How to deal with fiber exhaust

By Jeffrey Fritz, ITworld.com |  Networking

Traffic on DWDM's single ring may run in two directions, one called the east ring
and the other called the west ring. Traffic runs in what is called protected
mode,
in which either the east or west ring is used for traffic, with the DWDM
devices deciding the direction on a per-channel basis. Should a break occur, the DWDM
devices switch all the connections to the other ring.

Those who like to live a little more dangerously can use the ring topology in
unprotected mode and double its capacity. While protected mode typically
supports up to 32 channels in DWDM gear, unprotected mode can double this by using both
the east and west rings to carry nonredundant traffic. However, a fiber break in a ring
running in unprotected mode will disrupt all services running along the broken section
of the ring. Some vendors allow network administrators to decide which channels run in
protected and which in unprotected mode.

One of DWDM's biggest assets is that it is scalable. You can start with only a few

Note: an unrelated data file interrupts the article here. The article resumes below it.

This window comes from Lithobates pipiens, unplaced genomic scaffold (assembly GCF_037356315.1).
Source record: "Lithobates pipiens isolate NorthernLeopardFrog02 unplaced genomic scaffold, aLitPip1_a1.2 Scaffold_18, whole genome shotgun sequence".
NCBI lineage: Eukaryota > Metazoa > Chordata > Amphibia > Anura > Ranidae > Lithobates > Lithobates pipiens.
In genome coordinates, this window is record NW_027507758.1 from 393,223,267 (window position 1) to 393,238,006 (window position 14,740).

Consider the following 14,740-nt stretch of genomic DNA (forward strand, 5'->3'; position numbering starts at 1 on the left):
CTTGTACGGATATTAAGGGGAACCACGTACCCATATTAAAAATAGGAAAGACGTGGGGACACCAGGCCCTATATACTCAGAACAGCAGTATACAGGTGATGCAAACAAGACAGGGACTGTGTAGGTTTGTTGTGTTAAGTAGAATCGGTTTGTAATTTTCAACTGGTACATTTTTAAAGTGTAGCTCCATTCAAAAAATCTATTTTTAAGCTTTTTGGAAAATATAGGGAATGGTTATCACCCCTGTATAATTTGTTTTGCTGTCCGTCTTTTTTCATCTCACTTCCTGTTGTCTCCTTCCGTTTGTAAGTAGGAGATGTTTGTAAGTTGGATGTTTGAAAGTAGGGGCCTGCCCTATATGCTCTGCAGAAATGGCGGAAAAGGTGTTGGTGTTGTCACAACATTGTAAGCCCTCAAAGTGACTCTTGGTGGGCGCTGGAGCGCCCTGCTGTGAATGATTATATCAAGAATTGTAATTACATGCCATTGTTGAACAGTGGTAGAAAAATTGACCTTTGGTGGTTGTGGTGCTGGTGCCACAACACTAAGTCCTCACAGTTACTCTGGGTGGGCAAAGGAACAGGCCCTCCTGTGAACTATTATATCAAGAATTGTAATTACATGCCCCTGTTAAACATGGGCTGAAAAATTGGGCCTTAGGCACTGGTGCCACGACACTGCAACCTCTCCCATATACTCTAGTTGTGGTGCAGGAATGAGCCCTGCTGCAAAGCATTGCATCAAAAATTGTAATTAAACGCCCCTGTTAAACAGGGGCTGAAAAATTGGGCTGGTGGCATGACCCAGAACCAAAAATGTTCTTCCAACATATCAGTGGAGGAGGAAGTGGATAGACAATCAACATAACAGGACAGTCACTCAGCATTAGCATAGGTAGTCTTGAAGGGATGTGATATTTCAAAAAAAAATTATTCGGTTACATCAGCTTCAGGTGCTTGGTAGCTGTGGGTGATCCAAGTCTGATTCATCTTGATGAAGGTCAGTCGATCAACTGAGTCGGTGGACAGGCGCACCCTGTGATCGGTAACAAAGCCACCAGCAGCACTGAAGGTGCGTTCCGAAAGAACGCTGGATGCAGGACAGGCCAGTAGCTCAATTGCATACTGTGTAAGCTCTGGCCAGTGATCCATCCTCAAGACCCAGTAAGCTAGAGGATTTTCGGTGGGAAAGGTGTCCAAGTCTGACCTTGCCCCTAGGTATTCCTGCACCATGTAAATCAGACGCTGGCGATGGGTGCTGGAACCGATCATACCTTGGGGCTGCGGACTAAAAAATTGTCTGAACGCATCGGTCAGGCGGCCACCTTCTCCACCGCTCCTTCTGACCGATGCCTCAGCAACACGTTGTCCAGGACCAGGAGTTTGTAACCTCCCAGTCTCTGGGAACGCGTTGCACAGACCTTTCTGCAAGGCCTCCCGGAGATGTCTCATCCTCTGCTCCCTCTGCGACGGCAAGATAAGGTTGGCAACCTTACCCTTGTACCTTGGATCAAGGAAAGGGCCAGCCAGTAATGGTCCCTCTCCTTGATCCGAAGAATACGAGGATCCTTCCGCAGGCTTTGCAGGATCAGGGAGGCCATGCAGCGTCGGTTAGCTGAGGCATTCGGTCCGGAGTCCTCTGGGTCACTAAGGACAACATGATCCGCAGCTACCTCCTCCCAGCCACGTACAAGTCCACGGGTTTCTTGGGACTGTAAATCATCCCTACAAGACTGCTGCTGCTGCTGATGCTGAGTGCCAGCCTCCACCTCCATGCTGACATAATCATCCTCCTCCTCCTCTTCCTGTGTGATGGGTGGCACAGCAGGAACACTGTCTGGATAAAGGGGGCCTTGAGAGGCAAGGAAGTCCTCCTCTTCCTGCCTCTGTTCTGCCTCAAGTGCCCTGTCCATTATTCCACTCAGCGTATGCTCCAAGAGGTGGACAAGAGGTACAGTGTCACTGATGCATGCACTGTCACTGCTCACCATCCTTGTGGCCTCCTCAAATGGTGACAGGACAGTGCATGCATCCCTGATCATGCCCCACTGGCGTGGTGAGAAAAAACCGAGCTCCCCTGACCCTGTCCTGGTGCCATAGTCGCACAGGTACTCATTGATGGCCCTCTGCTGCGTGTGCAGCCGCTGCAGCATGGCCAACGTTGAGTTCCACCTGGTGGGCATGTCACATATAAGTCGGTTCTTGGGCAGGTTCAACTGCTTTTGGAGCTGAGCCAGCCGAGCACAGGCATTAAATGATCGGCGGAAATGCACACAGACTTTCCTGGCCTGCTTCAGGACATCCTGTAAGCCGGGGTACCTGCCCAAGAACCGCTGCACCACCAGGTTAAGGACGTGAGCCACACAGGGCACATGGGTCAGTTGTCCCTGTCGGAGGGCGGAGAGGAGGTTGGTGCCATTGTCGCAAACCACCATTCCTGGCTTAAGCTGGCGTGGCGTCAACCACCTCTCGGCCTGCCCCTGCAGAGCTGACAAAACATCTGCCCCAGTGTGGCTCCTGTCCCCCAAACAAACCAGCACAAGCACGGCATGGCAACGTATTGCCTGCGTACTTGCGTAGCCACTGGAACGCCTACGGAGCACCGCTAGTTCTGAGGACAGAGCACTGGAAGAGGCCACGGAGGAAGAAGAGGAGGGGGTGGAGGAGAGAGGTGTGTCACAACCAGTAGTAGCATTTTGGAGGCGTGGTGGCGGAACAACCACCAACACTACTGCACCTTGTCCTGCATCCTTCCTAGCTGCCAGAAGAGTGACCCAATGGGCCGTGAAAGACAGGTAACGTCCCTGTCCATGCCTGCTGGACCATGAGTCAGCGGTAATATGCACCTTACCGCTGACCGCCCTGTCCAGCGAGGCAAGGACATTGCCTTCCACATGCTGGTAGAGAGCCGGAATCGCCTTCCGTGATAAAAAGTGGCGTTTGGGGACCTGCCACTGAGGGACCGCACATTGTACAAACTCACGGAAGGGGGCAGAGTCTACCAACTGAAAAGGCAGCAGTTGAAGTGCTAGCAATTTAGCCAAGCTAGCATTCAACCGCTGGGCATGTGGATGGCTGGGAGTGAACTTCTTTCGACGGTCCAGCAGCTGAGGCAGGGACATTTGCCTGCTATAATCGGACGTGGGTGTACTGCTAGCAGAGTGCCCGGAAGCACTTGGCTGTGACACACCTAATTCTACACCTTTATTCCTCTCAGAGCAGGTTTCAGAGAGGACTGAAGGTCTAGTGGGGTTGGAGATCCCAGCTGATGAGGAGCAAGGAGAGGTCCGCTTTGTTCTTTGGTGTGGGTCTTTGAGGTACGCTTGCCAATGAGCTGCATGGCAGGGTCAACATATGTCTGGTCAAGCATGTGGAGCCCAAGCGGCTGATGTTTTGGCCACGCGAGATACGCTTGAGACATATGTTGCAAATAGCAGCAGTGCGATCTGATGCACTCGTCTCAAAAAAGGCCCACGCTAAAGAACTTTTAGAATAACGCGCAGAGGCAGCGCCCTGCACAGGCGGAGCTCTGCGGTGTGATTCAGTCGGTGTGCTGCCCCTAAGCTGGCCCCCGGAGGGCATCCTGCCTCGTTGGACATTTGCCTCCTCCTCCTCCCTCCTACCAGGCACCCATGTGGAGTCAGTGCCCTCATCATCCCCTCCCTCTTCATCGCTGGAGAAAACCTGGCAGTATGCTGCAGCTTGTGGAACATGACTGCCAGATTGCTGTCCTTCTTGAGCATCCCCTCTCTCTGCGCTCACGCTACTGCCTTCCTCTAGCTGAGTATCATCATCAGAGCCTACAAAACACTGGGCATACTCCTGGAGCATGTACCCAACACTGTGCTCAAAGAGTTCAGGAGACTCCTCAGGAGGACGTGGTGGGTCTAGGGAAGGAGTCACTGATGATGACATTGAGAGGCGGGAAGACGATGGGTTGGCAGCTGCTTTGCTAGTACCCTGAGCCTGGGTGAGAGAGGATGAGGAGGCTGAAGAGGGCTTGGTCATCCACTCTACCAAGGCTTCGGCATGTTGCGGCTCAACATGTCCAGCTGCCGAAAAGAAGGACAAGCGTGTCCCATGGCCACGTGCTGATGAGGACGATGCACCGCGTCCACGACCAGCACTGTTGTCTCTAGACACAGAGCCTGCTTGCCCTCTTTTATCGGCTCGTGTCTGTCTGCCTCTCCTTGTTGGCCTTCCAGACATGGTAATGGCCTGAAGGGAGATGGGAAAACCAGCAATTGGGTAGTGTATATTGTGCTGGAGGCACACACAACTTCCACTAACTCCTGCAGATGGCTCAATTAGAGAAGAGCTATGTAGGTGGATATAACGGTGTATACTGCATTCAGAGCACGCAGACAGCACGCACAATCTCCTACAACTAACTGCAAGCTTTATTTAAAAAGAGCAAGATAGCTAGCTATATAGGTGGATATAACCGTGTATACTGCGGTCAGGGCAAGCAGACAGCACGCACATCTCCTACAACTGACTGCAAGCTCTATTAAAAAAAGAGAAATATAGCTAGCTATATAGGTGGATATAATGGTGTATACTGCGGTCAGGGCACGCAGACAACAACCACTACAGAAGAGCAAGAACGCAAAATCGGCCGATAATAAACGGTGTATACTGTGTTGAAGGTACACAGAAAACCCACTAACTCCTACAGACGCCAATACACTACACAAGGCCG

channels and add more as your fiber requirements increase. The basic chassis cards that
are needed to make DWDM work will cost of at least $100,000; most of the incremental
upgrade cost is in the purchase of additional channel cards, which may run around
$10,000 apiece. That is a bit pricey, but that's typical of new enterprise
technology.

For more details on DWDM, check out href="http://www.techguide.com/comm/sec_html/dwave.shtml">Dense Wavelength Division
Multiplexing
,
an excellent online guide. You can also take a look at target="new" href="http://www.iec.org/tutorials/dwdm/">the IEC's Web ProForum on
DWDM.

Enterprise DWDM products include:

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